Thursday, 22 January 2015

Dissolution/Striking Off Of Companies

Small Business, Enterprise & Employment Bill (“the Bill”) that is proposed to come into force in April 2015.

It is not uncommon for dormant or non-trading companies to be overlooked or company filing requirements not strictly adhered to, especially when the purpose for which they were set-up has not yet been finalised. Often, without close monitoring, the Registrar of Companies will seek to strike such companies off the register, effectively leading to a dissolution of the company and its legal title.

If a director continues to use such a company that fails to adhere to its filing requirements he can be prosecuted under the Companies Act 2006. Additionally, if the Registrar of Companies serves a notice of striking off of such a company from the register, then it may be the case that a director who continues to use the former company’s name will be personally liable for all contracts entered into and matters to which the company would have been liable (had it not been struck off).

Accordingly it is vital to ensure filings at Companies House are kept up to date, both to prevent any personal liability by directors but also to protect against the company being struck off.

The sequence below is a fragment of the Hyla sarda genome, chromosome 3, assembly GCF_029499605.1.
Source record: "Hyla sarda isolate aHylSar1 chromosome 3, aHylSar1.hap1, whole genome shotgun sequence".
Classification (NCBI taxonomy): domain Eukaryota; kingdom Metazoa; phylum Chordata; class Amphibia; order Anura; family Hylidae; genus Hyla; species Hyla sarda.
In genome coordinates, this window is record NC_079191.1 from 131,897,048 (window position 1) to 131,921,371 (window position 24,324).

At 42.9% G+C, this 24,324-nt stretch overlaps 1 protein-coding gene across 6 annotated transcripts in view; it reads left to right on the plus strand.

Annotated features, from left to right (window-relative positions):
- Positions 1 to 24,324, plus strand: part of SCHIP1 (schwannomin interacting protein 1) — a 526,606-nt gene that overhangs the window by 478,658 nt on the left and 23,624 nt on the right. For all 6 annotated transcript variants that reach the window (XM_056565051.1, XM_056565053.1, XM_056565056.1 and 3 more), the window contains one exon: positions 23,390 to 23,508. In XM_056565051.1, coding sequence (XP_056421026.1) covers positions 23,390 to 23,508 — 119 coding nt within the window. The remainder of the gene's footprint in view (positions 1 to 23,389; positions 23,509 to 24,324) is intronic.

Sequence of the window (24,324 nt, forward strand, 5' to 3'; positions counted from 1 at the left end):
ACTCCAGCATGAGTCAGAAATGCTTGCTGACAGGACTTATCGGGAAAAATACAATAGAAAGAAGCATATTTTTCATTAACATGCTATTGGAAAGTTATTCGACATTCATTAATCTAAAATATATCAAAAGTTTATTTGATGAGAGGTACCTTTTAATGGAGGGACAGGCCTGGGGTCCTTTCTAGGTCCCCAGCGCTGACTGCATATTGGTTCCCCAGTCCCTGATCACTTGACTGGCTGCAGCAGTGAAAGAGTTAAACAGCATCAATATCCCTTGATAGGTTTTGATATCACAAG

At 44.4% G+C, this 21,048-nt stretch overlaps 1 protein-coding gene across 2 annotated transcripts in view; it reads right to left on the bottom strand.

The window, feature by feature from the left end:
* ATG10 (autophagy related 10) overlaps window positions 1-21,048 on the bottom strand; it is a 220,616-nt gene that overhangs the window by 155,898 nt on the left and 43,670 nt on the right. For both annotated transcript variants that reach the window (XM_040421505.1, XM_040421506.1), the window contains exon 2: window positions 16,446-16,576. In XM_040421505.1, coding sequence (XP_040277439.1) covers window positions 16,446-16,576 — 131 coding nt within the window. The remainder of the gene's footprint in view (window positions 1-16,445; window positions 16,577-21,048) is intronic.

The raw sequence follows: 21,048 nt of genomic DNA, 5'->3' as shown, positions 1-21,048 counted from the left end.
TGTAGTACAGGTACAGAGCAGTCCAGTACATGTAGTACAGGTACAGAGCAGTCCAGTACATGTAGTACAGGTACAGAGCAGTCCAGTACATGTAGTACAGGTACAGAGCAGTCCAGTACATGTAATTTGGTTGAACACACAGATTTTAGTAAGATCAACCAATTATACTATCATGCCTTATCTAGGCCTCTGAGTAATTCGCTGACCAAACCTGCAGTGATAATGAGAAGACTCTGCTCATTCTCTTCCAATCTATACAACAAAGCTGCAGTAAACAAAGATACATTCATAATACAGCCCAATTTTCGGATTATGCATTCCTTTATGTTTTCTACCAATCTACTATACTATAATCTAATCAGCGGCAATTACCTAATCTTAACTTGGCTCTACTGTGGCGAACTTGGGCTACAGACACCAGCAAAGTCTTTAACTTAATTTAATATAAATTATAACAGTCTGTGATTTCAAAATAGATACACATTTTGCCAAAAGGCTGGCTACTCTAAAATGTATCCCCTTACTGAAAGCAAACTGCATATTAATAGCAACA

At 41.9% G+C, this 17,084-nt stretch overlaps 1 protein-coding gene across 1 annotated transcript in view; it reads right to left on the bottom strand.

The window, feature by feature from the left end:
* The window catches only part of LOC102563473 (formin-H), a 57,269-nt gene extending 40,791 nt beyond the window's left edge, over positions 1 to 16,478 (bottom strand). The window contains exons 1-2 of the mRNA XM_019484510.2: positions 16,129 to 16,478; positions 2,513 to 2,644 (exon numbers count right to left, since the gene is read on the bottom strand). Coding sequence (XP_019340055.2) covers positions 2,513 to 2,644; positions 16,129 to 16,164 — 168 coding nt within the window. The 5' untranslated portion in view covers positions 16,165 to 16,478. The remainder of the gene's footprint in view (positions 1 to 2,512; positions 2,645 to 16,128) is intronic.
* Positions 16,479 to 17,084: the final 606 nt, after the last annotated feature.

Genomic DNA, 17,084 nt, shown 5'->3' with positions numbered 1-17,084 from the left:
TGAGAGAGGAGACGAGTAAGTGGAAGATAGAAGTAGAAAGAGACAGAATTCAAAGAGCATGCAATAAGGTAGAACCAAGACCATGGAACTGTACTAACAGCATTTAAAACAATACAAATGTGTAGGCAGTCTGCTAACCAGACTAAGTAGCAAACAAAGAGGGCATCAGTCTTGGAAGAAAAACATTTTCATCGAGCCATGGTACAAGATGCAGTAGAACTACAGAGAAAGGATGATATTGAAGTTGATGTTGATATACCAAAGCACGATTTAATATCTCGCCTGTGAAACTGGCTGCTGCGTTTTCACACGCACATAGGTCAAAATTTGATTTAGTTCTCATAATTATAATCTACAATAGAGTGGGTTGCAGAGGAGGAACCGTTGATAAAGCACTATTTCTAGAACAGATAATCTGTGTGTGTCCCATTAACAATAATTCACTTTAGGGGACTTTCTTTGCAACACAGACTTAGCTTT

Section 91 of the Bill seeks to shorten the notice period for the striking off of such companies, providing for the following amendments to the notice period provided to the company of striking off:

  • That the Registrar of Companies will decide to strike off a company if it does not receive a response within 14 days (rather than one month as currently required) of appropriate notice of striking off;
  • That the Registrar of Companies will publish a notice of striking off in the Gazette 14 days (rather than one month as currently required) after sending a second notice letter (if no response received);
  • That the Registrar of Companies will notify the company of an automatic striking off 1 month thereafter (currently three months).

The above amendments will provide for a striking off over a total period of two months, rather than 5 months as is currently the case (with the likely consequences as outlined above).

Should you require any advice or assistance with these matters, please contact Francis Wilks & Jones who can assist in this regards.